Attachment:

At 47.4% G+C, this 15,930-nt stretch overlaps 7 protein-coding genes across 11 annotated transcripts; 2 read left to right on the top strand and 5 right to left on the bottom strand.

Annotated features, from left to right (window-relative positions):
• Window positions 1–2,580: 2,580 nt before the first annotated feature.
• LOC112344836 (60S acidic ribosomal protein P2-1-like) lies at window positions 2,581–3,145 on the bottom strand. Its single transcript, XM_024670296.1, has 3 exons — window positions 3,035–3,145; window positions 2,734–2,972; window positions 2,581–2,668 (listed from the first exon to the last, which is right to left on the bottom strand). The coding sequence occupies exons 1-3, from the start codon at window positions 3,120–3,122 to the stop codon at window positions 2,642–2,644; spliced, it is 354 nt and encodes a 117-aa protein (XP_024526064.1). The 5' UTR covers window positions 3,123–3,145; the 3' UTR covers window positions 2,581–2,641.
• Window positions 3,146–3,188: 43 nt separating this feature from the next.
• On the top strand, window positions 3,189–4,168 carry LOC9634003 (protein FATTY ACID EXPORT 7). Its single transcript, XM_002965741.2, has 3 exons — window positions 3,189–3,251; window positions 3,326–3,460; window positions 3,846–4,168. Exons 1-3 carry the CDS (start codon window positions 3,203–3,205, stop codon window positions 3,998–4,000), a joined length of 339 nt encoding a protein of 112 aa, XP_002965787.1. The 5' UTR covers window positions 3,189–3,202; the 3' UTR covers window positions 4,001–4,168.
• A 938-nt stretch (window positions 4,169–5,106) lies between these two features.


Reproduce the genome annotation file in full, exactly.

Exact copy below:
At 47.4% G+C, this 15,930-nt stretch overlaps 7 protein-coding genes across 11 annotated transcripts; 2 read left to right on the top strand and 5 right to left on the bottom strand.

Annotated features, from left to right (window-relative positions):
• Window positions 1–2,580: 2,580 nt before the first annotated feature.
• LOC112344836 (60S acidic ribosomal protein P2-1-like) lies at window positions 2,581–3,145 on the bottom strand. Its single transcript, XM_024670296.1, has 3 exons — window positions 3,035–3,145; window positions 2,734–2,972; window positions 2,581–2,668 (listed from the first exon to the last, which is right to left on the bottom strand). The coding sequence occupies exons 1-3, from the start codon at window positions 3,120–3,122 to the stop codon at window positions 2,642–2,644; spliced, it is 354 nt and encodes a 117-aa protein (XP_024526064.1). The 5' UTR covers window positions 3,123–3,145; the 3' UTR covers window positions 2,581–2,641.
• Window positions 3,146–3,188: 43 nt separating this feature from the next.
• On the top strand, window positions 3,189–4,168 carry LOC9634003 (protein FATTY ACID EXPORT 7). Its single transcript, XM_002965741.2, has 3 exons — window positions 3,189–3,251; window positions 3,326–3,460; window positions 3,846–4,168. Exons 1-3 carry the CDS (start codon window positions 3,203–3,205, stop codon window positions 3,998–4,000), a joined length of 339 nt encoding a protein of 112 aa, XP_002965787.1. The 5' UTR covers window positions 3,189–3,202; the 3' UTR covers window positions 4,001–4,168.
• A 938-nt stretch (window positions 4,169–5,106) lies between these two features.